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Headwaters Archive

Reaching Young Audiences: Challenge 2

By Janice Kurbjun

“How much water goes into that soccer field?” It's a question Natalie Brower-Kirton, senior program specialist for Aurora Water, poses to children during her programs. Students have to stop and think: How much water does go into that soccer field?

“The water they drink and use at their house is important,” Brower-Kirton says, “but playing on a soccer field also uses water.” Brower-Kirton's approach is one many water educators are taking in an age of relative disconnect, short attention spans and technological distractions for young people: bringing concepts home in tangible lessons and activities kids can relate to.

Educators find that youth, like adults, become more engaged in abstractions such as water scarcity when they are given tools to effect change. Water conservation becomes real through trainings on using shower timers to remind them not to linger, replacing leaky toilet flappers, and other simple lessons such as saving 10 gallons a day by turning off faucets while brushing teeth.

Many water educators also look to give children tangible, outdoor experiences, though winning time with schools for such activities can be a challenge, says Mike Wilde, educational consultant at the Roaring Fork School District. The key to success, he says, is finding administrators and educators who buy in to such experiences and tying environmental lessons to other subjects, such as math and English.

Recently, particularly following the Colorado Department of Education’s adoption of the Colorado Environmental Education Plan in late 2012, public schools have been revamping curriculum and looking beyond school walls for ways to fulfill state standards in environmental education, including water. The state plan, created over a two-year period by the Colorado Alliance for Environmental
Education and a dedicated task force, is widely considered a step forward in the quest for environmental literacy, as the plan seeks to restore and increase field experiences as well as improve statewide access to existing environmental education programs and materials.

As a result of the plan, the Greenway Foundation’s South Platte River Environmental Education (SPREE) program began working with two partner schools to present a water-based chemistry unit that extracted children from the classroom. The tools of Colorado’s River Watch program were implemented to link abstract chemistry lessons to real-life water quality issues. For their final project, students used data to recommend a positive change for the river. “It was a real way to make chemistry come alive for students,” says SPREE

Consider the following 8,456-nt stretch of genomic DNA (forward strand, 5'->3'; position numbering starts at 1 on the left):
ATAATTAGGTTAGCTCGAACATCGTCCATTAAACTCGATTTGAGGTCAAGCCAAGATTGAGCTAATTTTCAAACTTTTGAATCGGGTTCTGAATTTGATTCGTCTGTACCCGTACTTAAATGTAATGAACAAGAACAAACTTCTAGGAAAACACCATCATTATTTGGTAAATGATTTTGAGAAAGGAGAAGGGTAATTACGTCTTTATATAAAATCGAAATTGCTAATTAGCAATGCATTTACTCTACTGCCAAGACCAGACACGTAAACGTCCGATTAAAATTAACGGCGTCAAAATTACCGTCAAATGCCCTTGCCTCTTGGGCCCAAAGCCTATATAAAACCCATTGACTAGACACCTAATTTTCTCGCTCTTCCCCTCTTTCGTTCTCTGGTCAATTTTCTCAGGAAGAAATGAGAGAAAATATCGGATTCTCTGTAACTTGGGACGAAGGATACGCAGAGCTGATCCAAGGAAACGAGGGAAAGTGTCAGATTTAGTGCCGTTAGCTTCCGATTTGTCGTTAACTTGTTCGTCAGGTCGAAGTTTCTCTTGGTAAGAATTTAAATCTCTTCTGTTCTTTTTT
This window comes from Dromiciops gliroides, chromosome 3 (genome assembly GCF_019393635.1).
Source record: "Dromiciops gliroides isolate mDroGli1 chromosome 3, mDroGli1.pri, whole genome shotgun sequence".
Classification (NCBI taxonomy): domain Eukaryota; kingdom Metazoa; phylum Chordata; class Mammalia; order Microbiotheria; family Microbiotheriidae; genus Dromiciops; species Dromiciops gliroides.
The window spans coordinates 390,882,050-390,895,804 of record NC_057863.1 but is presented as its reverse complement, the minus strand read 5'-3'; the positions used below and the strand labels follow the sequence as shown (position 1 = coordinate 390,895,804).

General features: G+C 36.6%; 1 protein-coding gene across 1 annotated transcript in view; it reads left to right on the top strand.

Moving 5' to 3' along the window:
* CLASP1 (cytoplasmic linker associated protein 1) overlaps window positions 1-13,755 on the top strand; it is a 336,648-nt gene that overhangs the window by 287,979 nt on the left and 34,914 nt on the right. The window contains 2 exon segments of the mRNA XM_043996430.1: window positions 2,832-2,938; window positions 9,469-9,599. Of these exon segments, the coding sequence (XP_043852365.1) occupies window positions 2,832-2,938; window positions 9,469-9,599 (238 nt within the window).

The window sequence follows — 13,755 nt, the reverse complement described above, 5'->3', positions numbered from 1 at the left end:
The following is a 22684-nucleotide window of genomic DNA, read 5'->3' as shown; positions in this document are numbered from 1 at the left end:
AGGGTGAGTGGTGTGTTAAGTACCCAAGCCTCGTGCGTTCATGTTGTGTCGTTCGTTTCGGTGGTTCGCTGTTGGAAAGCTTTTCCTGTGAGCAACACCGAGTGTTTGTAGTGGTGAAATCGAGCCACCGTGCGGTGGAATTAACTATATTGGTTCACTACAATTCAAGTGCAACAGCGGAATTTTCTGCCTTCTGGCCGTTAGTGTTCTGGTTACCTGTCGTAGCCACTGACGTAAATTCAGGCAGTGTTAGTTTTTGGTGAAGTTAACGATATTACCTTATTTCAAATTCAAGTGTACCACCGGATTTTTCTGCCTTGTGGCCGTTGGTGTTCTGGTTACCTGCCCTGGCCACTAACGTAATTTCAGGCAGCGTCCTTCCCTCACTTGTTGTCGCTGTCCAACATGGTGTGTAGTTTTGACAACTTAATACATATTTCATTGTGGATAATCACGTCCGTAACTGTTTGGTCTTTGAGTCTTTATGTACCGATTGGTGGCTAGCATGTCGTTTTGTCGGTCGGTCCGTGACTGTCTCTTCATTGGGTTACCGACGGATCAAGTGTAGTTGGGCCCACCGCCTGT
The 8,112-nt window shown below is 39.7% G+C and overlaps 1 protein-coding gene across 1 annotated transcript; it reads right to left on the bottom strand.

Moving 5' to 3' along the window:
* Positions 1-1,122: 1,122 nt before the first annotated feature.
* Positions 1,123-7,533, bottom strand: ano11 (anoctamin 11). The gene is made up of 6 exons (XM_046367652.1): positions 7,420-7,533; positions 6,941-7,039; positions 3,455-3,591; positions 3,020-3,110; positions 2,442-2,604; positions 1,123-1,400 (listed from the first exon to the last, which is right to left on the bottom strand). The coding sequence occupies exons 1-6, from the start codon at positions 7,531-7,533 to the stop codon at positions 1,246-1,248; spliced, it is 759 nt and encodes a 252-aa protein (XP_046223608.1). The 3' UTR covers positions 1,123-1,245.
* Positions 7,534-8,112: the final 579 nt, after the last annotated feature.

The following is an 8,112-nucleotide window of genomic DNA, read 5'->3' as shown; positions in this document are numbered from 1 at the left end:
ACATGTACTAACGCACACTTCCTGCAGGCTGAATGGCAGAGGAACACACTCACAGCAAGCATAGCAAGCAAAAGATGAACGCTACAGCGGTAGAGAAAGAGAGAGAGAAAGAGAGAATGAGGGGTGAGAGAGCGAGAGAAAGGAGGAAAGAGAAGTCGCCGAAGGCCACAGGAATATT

youth development director Mary Palumbo.

SPREE also organizes grade-specific field trip sites on public land along the South Platte River. Lessons combine with tangible experiences to empower kids to have a positive impact on the environment. “It creates a sense of excitement and belonging to this place,” says Palumbo. “We teach them that they own the park and can come here for free, but when you own something, it’s also your job to take care of it.”

Compacts Resources

Guide to Interstate Compacts explore how our water-sharing compact agreements were first created, how they succeed and fail, and how they have fostered enduring relationships among bordering states. Read or purchase the Citizen's Guide to Colorado's Interstate Compacts.

2ndeditioncoversmallCompact Articles Over time WEco has published a variety of articles on different compacts. Browse the selected articles below to learn more about:

Water History Resources

Guide to Colorado's Water Heritage Explore how water shaped Colorado history, culture and identity. Read the water heritage guide.

water heritage guide

Guide to Colorado's Environmental Era Continue the journey through time to explore more recent years and see how the environmental movement has shaped Colorado's culture, communities and landscapes. Read, download, or purchase the environmental era guide.

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Support for Water Education Colorado is tax-deductible and provides numerous benefits, including discounts on publications and event registrations. Your membership supports development of new publications, outreach efforts across the state, and critical operational needs.

CO River Report & Webinar

webinarcobasin

On April 14, CFWE, in partnership with CoBank, hosted a webinar "Managing the Colorado River in the 21st Century." Access a recording of the webinar here or download a PDF of the presentations here.

CORiverReportcover

A report on the Colorado River Basin released in partnership between CFWE and CoBank's Knowledge Exchange Division is available to read and download here

  
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